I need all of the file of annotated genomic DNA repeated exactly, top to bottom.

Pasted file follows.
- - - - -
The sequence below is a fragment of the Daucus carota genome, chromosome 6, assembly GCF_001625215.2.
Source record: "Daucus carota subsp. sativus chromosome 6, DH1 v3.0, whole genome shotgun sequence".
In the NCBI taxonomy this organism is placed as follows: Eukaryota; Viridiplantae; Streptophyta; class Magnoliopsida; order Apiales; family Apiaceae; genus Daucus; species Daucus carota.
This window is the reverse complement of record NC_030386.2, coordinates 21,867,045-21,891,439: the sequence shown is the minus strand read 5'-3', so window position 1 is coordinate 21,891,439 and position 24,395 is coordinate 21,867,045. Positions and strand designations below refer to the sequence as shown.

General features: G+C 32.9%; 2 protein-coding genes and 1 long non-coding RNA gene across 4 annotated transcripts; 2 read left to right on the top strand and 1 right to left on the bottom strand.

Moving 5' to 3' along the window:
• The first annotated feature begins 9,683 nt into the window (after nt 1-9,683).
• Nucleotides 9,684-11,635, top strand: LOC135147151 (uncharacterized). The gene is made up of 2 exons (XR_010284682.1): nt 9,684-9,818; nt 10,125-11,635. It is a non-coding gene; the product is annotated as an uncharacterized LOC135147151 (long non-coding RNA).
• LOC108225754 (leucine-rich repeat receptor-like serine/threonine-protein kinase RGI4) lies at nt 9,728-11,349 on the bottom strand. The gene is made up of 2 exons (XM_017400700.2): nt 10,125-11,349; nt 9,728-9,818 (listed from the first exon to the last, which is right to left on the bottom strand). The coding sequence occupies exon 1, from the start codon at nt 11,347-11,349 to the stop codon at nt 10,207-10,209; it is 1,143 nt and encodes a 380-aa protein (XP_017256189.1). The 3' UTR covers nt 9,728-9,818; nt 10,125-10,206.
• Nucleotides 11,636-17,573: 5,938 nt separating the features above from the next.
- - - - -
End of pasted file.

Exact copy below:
The sequence below is a fragment of the Daucus carota genome, chromosome 6, assembly GCF_001625215.2.
Source record: "Daucus carota subsp. sativus chromosome 6, DH1 v3.0, whole genome shotgun sequence".
In the NCBI taxonomy this organism is placed as follows: Eukaryota; Viridiplantae; Streptophyta; class Magnoliopsida; order Apiales; family Apiaceae; genus Daucus; species Daucus carota.
This window is the reverse complement of record NC_030386.2, coordinates 21,867,045-21,891,439: the sequence shown is the minus strand read 5'-3', so window position 1 is coordinate 21,891,439 and position 24,395 is coordinate 21,867,045. Positions and strand designations below refer to the sequence as shown.

General features: G+C 32.9%; 2 protein-coding genes and 1 long non-coding RNA gene across 4 annotated transcripts; 2 read left to right on the top strand and 1 right to left on the bottom strand.

Moving 5' to 3' along the window:
• The first annotated feature begins 9,683 nt into the window (after nt 1-9,683).
• Nucleotides 9,684-11,635, top strand: LOC135147151 (uncharacterized). The gene is made up of 2 exons (XR_010284682.1): nt 9,684-9,818; nt 10,125-11,635. It is a non-coding gene; the product is annotated as an uncharacterized LOC135147151 (long non-coding RNA).
• LOC108225754 (leucine-rich repeat receptor-like serine/threonine-protein kinase RGI4) lies at nt 9,728-11,349 on the bottom strand. The gene is made up of 2 exons (XM_017400700.2): nt 10,125-11,349; nt 9,728-9,818 (listed from the first exon to the last, which is right to left on the bottom strand). The coding sequence occupies exon 1, from the start codon at nt 11,347-11,349 to the stop codon at nt 10,207-10,209; it is 1,143 nt and encodes a 380-aa protein (XP_017256189.1). The 3' UTR covers nt 9,728-9,818; nt 10,125-10,206.
• Nucleotides 11,636-17,573: 5,938 nt separating the features above from the next.